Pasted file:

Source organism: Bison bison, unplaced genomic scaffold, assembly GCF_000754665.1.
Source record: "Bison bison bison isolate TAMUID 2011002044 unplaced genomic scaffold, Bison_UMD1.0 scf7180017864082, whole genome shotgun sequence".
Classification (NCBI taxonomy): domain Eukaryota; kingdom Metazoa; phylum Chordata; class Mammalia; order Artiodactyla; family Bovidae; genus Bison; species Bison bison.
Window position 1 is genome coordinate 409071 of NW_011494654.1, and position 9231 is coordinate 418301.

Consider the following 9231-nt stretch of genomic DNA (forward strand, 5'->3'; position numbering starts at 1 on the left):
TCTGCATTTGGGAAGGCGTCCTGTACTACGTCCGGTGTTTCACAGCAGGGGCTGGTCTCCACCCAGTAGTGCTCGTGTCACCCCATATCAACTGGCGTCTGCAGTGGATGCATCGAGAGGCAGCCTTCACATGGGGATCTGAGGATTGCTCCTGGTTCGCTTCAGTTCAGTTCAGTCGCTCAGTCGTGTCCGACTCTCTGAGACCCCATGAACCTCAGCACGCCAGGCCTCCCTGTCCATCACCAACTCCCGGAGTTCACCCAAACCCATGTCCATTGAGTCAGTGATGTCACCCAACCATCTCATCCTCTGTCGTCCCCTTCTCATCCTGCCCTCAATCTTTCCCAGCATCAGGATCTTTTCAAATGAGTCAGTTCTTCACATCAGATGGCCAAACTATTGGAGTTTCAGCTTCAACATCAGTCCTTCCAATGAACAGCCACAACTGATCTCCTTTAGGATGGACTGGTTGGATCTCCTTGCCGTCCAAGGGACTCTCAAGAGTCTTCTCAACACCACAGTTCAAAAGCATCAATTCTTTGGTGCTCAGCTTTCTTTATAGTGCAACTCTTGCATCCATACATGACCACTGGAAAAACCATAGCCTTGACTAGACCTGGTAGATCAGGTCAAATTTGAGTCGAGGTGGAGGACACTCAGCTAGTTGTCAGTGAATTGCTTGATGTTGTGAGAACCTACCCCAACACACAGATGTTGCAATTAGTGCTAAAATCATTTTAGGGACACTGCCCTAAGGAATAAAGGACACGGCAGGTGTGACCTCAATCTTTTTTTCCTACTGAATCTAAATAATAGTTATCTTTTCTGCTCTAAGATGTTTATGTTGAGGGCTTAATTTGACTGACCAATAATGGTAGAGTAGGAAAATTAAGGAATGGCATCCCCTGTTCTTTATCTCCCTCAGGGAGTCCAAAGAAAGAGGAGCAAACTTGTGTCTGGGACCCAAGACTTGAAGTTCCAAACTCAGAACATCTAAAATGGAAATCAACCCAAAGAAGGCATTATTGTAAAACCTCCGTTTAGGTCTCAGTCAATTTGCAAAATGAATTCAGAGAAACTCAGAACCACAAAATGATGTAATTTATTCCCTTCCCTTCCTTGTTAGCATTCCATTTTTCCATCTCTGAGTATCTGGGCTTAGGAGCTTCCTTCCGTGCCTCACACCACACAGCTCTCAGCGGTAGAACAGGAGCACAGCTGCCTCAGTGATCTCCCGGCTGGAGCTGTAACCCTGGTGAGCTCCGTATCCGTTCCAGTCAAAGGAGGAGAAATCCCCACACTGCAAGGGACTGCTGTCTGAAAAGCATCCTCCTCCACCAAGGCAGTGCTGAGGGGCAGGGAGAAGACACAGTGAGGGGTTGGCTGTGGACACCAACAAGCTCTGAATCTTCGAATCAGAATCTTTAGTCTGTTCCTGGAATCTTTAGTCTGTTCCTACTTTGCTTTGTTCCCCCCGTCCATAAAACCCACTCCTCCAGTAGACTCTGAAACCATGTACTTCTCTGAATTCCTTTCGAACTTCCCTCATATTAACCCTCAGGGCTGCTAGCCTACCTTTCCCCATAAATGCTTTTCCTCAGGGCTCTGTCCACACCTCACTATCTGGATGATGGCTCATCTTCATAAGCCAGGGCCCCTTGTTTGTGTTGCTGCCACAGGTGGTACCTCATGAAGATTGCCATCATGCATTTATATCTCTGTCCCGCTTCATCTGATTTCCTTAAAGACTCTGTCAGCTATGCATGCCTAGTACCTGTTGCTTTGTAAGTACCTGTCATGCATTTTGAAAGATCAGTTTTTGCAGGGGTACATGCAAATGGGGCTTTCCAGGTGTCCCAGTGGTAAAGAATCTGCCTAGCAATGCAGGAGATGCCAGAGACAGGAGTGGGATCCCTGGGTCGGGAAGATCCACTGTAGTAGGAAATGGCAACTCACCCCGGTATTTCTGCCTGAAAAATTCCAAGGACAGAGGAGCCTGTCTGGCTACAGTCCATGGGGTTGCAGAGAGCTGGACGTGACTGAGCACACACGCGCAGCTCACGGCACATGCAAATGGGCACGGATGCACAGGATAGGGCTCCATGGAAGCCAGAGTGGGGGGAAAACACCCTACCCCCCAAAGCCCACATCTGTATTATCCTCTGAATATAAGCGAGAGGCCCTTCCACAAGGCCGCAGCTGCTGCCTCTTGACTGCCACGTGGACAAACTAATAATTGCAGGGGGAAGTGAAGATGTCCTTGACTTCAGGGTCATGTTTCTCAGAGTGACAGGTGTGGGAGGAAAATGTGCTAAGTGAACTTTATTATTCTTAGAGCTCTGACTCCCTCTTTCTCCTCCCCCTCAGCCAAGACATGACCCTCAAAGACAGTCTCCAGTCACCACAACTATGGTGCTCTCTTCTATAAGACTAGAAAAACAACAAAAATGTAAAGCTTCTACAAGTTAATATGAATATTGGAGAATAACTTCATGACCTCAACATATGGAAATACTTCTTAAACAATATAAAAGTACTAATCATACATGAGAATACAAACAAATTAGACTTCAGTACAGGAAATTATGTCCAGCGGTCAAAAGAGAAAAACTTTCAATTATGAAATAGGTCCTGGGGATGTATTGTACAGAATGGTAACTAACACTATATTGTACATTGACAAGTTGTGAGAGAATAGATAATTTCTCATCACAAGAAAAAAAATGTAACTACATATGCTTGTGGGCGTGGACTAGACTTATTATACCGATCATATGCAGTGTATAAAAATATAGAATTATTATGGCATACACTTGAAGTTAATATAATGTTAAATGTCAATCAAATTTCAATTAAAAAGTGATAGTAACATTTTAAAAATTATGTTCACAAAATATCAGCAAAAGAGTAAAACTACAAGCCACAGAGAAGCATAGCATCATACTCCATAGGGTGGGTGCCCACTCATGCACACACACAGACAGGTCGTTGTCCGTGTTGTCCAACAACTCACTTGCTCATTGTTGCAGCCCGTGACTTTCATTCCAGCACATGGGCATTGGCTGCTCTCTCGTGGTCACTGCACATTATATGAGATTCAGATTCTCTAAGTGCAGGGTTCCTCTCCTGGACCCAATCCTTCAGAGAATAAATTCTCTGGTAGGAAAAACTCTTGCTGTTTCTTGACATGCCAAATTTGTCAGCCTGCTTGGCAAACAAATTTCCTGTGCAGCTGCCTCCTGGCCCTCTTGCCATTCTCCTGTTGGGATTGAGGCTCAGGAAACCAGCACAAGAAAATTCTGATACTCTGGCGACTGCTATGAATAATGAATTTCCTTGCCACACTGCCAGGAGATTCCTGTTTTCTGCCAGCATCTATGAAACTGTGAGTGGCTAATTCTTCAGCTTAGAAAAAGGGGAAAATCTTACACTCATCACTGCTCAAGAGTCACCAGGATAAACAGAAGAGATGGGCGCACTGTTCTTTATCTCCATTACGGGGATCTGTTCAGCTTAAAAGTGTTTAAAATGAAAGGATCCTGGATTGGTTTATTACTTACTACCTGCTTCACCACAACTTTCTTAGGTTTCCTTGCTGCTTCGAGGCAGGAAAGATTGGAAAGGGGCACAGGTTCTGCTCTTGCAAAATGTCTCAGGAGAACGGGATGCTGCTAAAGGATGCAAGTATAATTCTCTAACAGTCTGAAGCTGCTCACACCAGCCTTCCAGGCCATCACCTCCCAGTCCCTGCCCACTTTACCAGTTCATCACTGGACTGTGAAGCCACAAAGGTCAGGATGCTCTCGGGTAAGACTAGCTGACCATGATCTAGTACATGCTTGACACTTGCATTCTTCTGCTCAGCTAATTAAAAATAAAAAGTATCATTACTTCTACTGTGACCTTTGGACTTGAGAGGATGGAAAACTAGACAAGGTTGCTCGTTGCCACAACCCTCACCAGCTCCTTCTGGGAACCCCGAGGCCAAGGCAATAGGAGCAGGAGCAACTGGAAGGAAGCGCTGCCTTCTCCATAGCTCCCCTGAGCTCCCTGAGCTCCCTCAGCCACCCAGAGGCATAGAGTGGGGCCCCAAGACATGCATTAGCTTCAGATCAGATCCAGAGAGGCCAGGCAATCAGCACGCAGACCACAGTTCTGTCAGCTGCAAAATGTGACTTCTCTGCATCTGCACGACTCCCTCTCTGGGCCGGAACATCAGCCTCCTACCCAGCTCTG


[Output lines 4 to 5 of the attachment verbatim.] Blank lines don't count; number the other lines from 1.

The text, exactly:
Window position 1 is genome coordinate 409071 of NW_011494654.1, and position 9231 is coordinate 418301.

Consider the following 9231-nt stretch of genomic DNA (forward strand, 5'->3'; position numbering starts at 1 on the left):